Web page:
Ideological Identity. From the Middle Ages, Russian national self-consciousness was based on the idea of opposition to others, primarily to the West, and affirmed its differences as positive characteristics. The collapse of the USSR made us feel like an inferior, "wrong" country, which had long ago taken the “wrong road” and was only now coming back to the world family of “right” nations. But this inferiority complex is a heavy burden and Russians were glad to be rid of it as soon as the horrors of oligarchic capitalism and NATO intervention in Yugoslavia destroyed our illusions about the “brave new world” of democracy, market economy and friendship with the West. The image of the West as a role model had been completely discredited by the late 1990s. The rapid search for alternative models and values began when Putin became President.

Unfortunately, this quest, similar to processes in Eastern Asia (where “Asian values” are also being sought) has not been very fruitful. First, there was a view that after Yeltsin stepped down “Russia needed to get up from its knees”. Then the slogan of Russia being an “energy superpower” appeared. And, finally, the concept of “sovereign democracy” authored by Vladislav Surkov emerged. It asserts that Russia is a democratic country, but with its own national specifics and no one from abroad should point out what kind of democracy the country should be building.

So what is left of sovereign democracy in the self-consciousness of Russians? First of all, it's admittance of democratic values as the way of ruling the country. Concurrent ideologies - Soviet and monarchic - are less popular. Simultaneously, the majority of Russians are convinced that Russian democracy is different and that it will always differ from its Western analogue, and that it should correspond with the specifics of the Russian Federation.

Russia has no natural allies, as the firm majority of people believe that being part of European civilization does not mean it shares a common fate with Western Europe and America. The younger and more educated sector of Russian society is still leaning towards the EU and would like Russia to join it, but these people are in the minority. The majority want to build a democratic Russian state according to their own views, expecting neither help nor advice from abroad.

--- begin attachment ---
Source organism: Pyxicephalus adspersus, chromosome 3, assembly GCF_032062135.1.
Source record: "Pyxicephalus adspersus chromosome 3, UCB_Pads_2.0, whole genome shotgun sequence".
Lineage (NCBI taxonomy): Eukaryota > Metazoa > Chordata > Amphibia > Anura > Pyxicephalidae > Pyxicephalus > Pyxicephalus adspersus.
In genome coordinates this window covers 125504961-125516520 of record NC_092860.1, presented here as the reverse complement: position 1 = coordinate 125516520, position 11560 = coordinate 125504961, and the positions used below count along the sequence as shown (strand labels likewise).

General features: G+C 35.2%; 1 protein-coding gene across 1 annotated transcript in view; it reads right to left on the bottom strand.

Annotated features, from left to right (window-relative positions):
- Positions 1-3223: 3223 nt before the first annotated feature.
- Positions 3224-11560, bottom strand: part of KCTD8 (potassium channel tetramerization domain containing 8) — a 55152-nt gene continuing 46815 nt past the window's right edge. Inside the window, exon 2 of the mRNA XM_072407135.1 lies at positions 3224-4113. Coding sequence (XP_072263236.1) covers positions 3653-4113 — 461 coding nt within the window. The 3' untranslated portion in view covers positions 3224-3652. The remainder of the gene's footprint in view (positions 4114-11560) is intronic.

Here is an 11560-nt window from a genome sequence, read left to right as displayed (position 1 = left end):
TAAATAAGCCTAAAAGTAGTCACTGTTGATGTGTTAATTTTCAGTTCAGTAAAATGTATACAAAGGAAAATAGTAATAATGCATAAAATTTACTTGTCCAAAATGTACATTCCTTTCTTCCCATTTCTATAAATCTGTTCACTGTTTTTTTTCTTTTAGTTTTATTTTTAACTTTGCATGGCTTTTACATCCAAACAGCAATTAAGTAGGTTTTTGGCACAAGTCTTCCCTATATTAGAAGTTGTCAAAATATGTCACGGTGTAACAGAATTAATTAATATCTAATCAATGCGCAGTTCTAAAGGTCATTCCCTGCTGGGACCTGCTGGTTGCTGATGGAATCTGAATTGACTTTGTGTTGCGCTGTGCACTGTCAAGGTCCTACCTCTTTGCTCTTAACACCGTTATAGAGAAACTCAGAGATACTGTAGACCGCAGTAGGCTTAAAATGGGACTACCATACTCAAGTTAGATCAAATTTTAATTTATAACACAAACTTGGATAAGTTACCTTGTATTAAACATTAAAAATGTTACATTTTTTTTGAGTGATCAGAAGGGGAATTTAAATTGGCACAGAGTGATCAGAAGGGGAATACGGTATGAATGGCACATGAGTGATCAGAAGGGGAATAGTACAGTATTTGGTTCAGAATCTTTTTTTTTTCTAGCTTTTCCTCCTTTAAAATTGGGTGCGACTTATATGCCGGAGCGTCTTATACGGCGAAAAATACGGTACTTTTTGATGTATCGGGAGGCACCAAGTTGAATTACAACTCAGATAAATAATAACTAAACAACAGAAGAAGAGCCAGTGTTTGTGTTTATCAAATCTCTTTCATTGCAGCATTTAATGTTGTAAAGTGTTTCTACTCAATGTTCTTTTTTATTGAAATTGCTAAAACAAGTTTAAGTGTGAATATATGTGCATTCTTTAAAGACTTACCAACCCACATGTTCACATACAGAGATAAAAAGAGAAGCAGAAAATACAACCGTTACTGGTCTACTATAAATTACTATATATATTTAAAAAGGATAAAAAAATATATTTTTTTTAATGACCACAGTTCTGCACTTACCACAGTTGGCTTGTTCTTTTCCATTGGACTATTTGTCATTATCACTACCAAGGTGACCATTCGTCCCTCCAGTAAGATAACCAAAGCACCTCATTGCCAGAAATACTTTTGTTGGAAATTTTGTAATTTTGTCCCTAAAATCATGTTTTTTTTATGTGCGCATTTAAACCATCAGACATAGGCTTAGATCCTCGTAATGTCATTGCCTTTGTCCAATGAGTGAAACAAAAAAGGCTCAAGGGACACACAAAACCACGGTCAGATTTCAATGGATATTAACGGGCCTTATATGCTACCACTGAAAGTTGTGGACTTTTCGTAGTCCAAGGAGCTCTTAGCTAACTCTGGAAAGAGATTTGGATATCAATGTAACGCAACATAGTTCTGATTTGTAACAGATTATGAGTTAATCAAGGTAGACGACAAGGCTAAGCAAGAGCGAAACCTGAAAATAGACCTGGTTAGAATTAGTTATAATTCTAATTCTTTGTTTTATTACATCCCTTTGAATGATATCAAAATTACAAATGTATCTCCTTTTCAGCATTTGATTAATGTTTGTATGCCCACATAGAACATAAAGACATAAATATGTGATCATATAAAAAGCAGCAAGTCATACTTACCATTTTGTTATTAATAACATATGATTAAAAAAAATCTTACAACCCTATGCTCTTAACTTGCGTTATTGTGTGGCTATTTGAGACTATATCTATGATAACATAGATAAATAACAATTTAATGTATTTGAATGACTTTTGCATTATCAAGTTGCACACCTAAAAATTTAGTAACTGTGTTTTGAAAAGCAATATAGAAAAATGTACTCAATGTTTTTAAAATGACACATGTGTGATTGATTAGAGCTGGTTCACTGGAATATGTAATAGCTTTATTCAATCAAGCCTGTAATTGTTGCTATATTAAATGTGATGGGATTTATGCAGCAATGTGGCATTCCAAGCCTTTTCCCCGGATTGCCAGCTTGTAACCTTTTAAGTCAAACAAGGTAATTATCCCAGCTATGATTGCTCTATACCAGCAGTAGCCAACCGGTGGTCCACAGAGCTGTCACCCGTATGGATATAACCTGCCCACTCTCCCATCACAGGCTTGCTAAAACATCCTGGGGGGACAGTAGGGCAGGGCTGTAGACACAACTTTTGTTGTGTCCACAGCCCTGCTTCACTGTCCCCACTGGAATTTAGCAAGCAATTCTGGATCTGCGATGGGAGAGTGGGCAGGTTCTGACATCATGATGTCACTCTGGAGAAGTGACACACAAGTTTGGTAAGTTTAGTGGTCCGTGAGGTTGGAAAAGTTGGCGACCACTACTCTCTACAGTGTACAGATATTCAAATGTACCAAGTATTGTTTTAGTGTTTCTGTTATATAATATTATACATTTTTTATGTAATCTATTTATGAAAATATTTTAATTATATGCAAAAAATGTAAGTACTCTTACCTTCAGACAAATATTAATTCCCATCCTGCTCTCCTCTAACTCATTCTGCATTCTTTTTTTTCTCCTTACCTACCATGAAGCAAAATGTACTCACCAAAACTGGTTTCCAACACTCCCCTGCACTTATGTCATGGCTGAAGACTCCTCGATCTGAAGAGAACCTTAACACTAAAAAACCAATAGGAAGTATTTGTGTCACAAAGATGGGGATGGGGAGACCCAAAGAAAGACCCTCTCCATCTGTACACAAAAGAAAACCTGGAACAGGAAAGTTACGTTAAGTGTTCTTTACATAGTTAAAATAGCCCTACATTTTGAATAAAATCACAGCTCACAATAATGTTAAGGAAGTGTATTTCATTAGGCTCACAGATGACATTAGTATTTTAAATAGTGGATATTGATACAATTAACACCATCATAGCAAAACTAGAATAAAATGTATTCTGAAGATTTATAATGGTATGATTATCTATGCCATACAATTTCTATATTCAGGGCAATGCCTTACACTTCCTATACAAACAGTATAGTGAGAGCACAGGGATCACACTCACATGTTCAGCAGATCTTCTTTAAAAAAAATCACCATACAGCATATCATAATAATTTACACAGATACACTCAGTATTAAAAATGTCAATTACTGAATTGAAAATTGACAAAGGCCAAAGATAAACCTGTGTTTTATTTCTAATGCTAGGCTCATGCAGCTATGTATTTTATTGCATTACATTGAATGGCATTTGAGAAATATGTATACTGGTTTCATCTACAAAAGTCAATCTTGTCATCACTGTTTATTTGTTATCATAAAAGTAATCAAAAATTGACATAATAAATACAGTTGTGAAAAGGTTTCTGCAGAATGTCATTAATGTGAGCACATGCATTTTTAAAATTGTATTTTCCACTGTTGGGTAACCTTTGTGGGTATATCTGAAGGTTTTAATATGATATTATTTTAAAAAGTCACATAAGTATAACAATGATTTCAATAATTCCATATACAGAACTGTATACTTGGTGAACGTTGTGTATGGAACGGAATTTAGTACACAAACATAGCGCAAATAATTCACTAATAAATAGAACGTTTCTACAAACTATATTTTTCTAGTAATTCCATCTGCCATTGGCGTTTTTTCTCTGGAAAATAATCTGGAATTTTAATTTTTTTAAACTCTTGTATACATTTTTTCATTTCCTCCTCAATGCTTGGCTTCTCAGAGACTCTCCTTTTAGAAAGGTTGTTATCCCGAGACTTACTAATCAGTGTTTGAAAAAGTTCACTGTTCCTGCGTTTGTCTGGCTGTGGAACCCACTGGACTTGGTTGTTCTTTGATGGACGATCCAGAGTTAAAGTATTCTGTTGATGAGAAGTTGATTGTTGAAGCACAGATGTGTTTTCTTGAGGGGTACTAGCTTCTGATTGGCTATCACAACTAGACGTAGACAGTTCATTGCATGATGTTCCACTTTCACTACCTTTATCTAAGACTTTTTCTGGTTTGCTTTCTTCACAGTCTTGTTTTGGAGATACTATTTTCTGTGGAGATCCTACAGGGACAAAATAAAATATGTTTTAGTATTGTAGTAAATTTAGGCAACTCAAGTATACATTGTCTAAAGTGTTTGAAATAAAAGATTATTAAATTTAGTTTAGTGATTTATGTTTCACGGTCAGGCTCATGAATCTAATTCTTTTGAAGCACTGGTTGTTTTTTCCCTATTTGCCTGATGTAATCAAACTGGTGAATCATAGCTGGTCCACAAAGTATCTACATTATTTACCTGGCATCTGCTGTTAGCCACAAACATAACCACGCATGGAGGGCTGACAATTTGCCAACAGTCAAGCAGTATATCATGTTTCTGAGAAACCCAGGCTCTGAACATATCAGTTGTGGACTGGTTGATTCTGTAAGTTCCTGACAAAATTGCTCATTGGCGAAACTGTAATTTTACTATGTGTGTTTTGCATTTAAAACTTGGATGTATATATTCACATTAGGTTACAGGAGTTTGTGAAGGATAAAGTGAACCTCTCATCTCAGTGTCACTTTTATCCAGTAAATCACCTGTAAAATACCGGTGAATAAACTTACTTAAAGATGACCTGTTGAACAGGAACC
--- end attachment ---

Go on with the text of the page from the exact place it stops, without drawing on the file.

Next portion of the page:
The public ideal of modern Russians thus can be described as follows: an independent and influential state in the world, a state highly developed from an economic perspective with a solid level of well-being, competitive science and industry, a multinational country, where the Russian people play a particular, central role, but where the rights of people of other nationalities are respected and protected. This is a country with a strong central power, headed by the President with wide authorities. It is a country with the rule of law and where all people are equal in the eyes of the law. It is a country with restored justice in terms of the relations of people between one another and with the state.

Unlike most of the Western countries, in Russia's societal ideal there are no such values as importance of change of power in an alternative manner; view regarding the opposition as the most important institute of political system; value of separation of branches of power, moreover, their rivalry; idea of the Parliament, parties and representative democracy in general; value of minority rights, and largely, human rights in general; value of openness to the world, which is viewed as rather a source of threat, but not possibilities.

Some important values are absent in Russian self-conscience, in Russian identity - the values, based of which the modernization of the country could be carried out. For example, they are directed towards the past, not the future; they are concentrated on threats, not possibilities; the look at the world is the one filled with enemies, not partners.

Those are the most important challenges to Russian identity, which we should find solutions for if we want to achieve the national goals: solid life, public justice and respect towards Russia in the world.

The writer, Valery Fyodorov, serves as director general of Russian Public Opinion Research Center (VCIOM).